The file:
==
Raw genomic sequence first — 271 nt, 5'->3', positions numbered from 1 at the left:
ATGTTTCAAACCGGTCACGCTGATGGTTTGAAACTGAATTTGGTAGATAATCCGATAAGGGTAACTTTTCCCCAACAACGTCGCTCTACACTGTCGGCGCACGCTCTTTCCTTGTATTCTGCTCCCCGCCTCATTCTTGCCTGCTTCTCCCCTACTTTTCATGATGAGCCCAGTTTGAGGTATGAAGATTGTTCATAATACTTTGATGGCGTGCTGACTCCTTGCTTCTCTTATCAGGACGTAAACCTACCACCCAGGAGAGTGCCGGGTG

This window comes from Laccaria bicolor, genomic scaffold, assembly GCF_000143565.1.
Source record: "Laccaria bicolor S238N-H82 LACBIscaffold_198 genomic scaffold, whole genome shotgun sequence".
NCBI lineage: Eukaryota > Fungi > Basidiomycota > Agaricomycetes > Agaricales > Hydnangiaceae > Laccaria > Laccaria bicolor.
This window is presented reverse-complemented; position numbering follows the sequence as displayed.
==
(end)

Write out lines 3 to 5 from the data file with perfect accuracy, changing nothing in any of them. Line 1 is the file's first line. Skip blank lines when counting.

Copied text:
This window comes from Laccaria bicolor, genomic scaffold, assembly GCF_000143565.1.
Source record: "Laccaria bicolor S238N-H82 LACBIscaffold_198 genomic scaffold, whole genome shotgun sequence".
NCBI lineage: Eukaryota > Fungi > Basidiomycota > Agaricomycetes > Agaricales > Hydnangiaceae > Laccaria > Laccaria bicolor.